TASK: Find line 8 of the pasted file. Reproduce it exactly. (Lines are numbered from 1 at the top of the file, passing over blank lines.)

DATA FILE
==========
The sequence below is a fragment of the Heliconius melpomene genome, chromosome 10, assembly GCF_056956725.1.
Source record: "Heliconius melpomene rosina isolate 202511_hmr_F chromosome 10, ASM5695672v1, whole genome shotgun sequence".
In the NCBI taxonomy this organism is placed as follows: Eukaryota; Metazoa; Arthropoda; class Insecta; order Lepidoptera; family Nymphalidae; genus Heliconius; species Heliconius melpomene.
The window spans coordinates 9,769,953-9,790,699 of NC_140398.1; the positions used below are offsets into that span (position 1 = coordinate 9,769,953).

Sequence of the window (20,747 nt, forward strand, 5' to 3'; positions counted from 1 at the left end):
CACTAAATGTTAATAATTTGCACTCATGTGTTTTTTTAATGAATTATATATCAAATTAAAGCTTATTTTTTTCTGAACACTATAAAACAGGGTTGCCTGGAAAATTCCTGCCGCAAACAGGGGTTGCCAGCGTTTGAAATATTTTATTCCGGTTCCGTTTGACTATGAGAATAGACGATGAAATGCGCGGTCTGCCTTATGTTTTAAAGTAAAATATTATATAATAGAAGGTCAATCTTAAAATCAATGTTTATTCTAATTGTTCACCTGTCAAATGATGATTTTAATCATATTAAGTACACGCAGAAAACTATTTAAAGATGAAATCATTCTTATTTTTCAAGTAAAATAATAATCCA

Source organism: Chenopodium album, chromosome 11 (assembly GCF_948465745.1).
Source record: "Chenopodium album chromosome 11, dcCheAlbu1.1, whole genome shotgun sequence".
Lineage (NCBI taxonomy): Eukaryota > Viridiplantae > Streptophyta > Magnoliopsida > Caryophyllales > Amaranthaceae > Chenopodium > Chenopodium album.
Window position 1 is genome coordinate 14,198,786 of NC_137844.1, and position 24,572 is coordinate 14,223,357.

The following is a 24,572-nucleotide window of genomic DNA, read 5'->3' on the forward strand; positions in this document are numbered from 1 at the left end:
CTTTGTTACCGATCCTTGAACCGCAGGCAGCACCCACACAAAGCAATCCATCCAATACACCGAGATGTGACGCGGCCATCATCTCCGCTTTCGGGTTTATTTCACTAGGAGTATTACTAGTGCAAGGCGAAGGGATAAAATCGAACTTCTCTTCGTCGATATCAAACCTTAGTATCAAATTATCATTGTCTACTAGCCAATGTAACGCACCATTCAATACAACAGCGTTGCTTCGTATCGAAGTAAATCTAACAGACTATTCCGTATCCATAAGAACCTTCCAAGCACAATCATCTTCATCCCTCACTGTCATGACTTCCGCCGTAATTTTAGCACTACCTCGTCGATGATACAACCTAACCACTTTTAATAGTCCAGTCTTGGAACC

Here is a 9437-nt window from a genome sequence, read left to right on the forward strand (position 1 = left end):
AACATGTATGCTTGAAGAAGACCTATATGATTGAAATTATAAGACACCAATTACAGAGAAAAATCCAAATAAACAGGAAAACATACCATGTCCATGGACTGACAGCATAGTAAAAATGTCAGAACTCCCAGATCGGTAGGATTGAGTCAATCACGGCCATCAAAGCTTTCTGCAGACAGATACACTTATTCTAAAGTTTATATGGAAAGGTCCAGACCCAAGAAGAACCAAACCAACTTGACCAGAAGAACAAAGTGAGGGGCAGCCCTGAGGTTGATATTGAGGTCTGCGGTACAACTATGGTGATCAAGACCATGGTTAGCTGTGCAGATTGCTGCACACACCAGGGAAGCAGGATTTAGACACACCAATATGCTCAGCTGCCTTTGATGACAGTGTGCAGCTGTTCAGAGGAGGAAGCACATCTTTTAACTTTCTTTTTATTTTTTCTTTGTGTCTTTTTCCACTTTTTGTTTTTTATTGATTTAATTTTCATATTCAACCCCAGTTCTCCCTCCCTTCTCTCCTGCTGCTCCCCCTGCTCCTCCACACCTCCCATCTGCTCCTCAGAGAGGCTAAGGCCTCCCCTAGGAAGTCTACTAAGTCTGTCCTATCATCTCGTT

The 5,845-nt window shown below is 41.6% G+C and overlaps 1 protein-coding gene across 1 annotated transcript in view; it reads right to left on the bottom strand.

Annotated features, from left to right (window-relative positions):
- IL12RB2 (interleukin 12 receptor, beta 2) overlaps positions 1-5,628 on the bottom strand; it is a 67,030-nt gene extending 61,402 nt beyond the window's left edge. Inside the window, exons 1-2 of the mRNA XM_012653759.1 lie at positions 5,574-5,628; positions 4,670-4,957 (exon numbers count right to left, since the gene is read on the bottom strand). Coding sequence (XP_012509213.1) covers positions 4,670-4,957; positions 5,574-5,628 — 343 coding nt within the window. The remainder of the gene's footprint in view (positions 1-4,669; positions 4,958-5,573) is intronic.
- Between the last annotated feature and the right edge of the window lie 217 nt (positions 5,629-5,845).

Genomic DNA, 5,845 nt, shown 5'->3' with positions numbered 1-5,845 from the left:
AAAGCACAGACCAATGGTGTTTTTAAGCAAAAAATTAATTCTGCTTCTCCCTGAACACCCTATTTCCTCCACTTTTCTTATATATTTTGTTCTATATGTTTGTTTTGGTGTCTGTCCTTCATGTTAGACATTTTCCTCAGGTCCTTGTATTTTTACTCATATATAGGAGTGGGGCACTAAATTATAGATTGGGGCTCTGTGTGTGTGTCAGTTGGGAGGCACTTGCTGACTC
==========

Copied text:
Source record: "Chenopodium album chromosome 11, dcCheAlbu1.1, whole genome shotgun sequence".